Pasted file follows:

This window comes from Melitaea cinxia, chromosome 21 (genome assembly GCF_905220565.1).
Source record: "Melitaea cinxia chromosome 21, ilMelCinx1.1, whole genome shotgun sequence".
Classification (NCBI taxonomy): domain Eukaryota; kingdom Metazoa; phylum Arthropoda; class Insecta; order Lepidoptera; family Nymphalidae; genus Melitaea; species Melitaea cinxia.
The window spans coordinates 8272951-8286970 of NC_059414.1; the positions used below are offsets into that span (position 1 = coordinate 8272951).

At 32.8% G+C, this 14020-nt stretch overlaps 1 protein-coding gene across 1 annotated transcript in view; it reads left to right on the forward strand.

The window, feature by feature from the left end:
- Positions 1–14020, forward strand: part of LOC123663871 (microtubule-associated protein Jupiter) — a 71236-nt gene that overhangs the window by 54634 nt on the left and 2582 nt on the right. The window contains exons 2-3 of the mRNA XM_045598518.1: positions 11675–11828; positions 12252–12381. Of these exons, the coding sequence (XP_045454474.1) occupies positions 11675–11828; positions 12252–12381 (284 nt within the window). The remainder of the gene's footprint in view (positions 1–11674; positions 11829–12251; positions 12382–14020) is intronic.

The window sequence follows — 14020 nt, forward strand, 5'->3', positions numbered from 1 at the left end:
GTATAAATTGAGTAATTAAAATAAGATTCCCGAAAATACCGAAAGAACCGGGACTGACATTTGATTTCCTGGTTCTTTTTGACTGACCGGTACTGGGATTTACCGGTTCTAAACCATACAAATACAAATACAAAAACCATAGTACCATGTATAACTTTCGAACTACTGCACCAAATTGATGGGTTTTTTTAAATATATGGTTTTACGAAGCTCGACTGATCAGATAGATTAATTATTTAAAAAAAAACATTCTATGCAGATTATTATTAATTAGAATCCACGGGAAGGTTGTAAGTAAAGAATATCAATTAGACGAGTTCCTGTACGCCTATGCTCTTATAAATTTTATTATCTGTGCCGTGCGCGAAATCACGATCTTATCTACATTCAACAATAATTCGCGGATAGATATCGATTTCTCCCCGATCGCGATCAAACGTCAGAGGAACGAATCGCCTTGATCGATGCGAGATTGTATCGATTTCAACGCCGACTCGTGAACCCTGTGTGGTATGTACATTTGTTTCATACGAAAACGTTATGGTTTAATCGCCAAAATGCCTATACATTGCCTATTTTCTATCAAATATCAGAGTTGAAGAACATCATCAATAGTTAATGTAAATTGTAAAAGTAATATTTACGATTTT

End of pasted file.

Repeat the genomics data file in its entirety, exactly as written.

This window comes from Melitaea cinxia, chromosome 21 (genome assembly GCF_905220565.1).
Source record: "Melitaea cinxia chromosome 21, ilMelCinx1.1, whole genome shotgun sequence".
Classification (NCBI taxonomy): domain Eukaryota; kingdom Metazoa; phylum Arthropoda; class Insecta; order Lepidoptera; family Nymphalidae; genus Melitaea; species Melitaea cinxia.
The window spans coordinates 8272951-8286970 of NC_059414.1; the positions used below are offsets into that span (position 1 = coordinate 8272951).

At 32.8% G+C, this 14020-nt stretch overlaps 1 protein-coding gene across 1 annotated transcript in view; it reads left to right on the forward strand.

The window, feature by feature from the left end:
- Positions 1–14020, forward strand: part of LOC123663871 (microtubule-associated protein Jupiter) — a 71236-nt gene that overhangs the window by 54634 nt on the left and 2582 nt on the right. The window contains exons 2-3 of the mRNA XM_045598518.1: positions 11675–11828; positions 12252–12381. Of these exons, the coding sequence (XP_045454474.1) occupies positions 11675–11828; positions 12252–12381 (284 nt within the window). The remainder of the gene's footprint in view (positions 1–11674; positions 11829–12251; positions 12382–14020) is intronic.

The window sequence follows — 14020 nt, forward strand, 5'->3', positions numbered from 1 at the left end:
GTATAAATTGAGTAATTAAAATAAGATTCCCGAAAATACCGAAAGAACCGGGACTGACATTTGATTTCCTGGTTCTTTTTGACTGACCGGTACTGGGATTTACCGGTTCTAAACCATACAAATACAAATACAAAAACCATAGTACCATGTATAACTTTCGAACTACTGCACCAAATTGATGGGTTTTTTTAAATATATGGTTTTACGAAGCTCGACTGATCAGATAGATTAATTATTTAAAAAAAAACATTCTATGCAGATTATTATTAATTAGAATCCACGGGAAGGTTGTAAGTAAAGAATATCAATTAGACGAGTTCCTGTACGCCTATGCTCTTATAAATTTTATTATCTGTGCCGTGCGCGAAATCACGATCTTATCTACATTCAACAATAATTCGCGGATAGATATCGATTTCTCCCCGATCGCGATCAAACGTCAGAGGAACGAATCGCCTTGATCGATGCGAGATTGTATCGATTTCAACGCCGACTCGTGAACCCTGTGTGGTATGTACATTTGTTTCATACGAAAACGTTATGGTTTAATCGCCAAAATGCCTATACATTGCCTATTTTCTATCAAATATCAGAGTTGAAGAACATCATCAATAGTTAATGTAAATTGTAAAAGTAATATTTACGATTTT